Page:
Let’s put this into context: this is a ten-year old vehicle with a new conversion. It’s one of the smallest campers on the market, but offers a lot more than a similarly priced Volkswagen. Overall, this quirky Japanese import combines the benefit of a driveable day vehicle with all the facilities of a basic camper. It does this with some style and better levels of specification than you could expect from European campers of equivalent age.
Electric elevating roof
Short, thin mattress
The Bongo Friendee is the most oddly named ’van in Britain. It is a grey import, never having been sold outside Japan where it was made until 2000 (so, any model you buy will be used).
Most Bongos are automatics. The reason these diminutive vehicles have flooded the British market in recent years is that they convert to well-specified, affordable campers at a lower price than VW-based alternatives. The 1996 model we tested has a full camper conversion from Wellhouse Leisure, which adds £4500 to the price. So despite the vehicle itself being a used model, the conversion is brand new. Given its size, it is best to think of the Bongo as an MPV that can double as a camper – in fact, in its pre-converted state it’s a six-seater with two rows of seats that fold down to make a bed. Several UK converters offer differing floorplans, although some buyers prefer to keep the original seats. We recommend joining the owners club, if only for the access to useful parts and services information it provides: go to the website at www.bongofury.co.uk.
Plus: See our Mazda Bongo Friendee Buyer’s Guide:
The bench seat is sufficiently comfortable for two to be able to sit there and read but we missed being able to make use of swivelling cab seats.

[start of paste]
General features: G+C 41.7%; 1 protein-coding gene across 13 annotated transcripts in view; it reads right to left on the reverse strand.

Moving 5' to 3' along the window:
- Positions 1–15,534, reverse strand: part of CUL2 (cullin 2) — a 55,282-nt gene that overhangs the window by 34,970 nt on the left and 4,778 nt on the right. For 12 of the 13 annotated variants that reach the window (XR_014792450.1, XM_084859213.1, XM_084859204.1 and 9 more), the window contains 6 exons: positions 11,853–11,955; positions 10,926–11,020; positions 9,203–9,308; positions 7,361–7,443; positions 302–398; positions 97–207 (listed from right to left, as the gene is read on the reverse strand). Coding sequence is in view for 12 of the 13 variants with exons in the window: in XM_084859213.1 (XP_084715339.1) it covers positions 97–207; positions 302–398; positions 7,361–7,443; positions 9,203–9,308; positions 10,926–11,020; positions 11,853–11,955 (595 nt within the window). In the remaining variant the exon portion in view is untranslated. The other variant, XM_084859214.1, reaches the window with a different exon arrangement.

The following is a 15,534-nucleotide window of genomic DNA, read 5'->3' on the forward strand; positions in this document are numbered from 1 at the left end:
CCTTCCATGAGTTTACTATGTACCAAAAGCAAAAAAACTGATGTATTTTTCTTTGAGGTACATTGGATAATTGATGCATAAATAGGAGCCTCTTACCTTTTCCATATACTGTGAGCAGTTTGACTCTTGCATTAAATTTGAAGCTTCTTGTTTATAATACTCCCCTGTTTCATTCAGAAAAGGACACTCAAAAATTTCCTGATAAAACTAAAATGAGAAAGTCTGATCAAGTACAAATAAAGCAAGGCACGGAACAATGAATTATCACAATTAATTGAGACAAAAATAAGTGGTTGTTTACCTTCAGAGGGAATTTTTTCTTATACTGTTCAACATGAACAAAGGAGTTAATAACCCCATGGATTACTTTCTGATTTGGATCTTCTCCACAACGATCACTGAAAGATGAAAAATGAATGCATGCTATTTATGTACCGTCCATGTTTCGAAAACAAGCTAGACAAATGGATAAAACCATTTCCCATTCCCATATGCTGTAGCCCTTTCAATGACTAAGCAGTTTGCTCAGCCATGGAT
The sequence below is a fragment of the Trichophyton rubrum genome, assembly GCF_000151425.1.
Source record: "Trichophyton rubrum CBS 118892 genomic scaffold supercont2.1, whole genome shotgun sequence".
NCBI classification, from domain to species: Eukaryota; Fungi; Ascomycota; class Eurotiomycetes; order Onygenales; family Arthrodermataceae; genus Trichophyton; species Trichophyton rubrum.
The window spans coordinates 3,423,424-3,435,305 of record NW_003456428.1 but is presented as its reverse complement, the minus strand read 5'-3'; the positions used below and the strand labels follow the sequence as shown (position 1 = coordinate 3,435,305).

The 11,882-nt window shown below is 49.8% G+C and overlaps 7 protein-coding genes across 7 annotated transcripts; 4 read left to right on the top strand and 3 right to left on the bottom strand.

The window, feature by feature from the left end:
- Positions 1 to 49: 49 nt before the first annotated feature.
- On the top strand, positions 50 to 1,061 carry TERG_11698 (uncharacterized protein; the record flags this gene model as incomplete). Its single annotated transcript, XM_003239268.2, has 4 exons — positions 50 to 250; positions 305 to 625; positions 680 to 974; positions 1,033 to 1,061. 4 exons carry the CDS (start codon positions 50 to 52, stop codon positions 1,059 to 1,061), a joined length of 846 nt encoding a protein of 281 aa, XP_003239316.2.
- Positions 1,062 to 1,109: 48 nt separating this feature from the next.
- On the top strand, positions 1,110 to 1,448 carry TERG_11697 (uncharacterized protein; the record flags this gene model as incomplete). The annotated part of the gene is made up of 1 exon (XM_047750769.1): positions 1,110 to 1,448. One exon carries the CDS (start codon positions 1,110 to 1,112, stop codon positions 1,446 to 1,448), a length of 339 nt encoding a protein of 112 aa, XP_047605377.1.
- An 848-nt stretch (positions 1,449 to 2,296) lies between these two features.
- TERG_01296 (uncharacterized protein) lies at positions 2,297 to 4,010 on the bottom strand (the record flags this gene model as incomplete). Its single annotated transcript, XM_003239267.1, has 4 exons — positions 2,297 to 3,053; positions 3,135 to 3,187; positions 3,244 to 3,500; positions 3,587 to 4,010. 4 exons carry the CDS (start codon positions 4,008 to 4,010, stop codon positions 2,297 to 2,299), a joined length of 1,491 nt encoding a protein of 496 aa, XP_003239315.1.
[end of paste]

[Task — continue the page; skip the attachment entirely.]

The single-leg table is fine to use when drinking a cup of tea or eating a snack but with the limited dimensions of the Bongo’s interior, main meals can prove tricky.
The cooking area is basic: two burners and only cold water. However, there is just enough room to make tea and toast, or perform other basic culinary operations.
The wooden hob and sink covers are sturdy enough to use as a worktop but the cooker’s cover restricts the use of larger pans. There’s a cupboard under the sink, but no cutlery drawer.
The Waeco 40-litre compressor refrigerator is a practical piece of kit. It runs on battery power so the contents of the fridge and its tiny freezer section are not at risk of becoming warm, even if the vehicle is parked away from a hook-up for several hours.
Here is the reason why camper owners need to stay at campsites: the Bongo’s only sanitary provision is a manual-flush Thetford Porta Potti. It is better than a ‘bucket and chuck it’, but only just.
The bench seat bed is comfortable but short. Instead, providing you can climb up there, the roof bed is by far the best option, with lots of headroom and a zip-around half-height flyscreen for ventilation. Its only failing is that the mattress is thin, so we would recommend fitting a new one or using some kind of camping mat, or bed foam that has been designed specifically for use on made-up seat beds.
The classic VW camper-type floorplan allows for a small rear boot from where you also have access to the gas cylinder.
There’s a small, offside, corner wardrobe, a hinged flap opening into the seat base and a double under-sink cupboard, with a locker at the rear. Wellhouse can also fit lockers above the kitchen.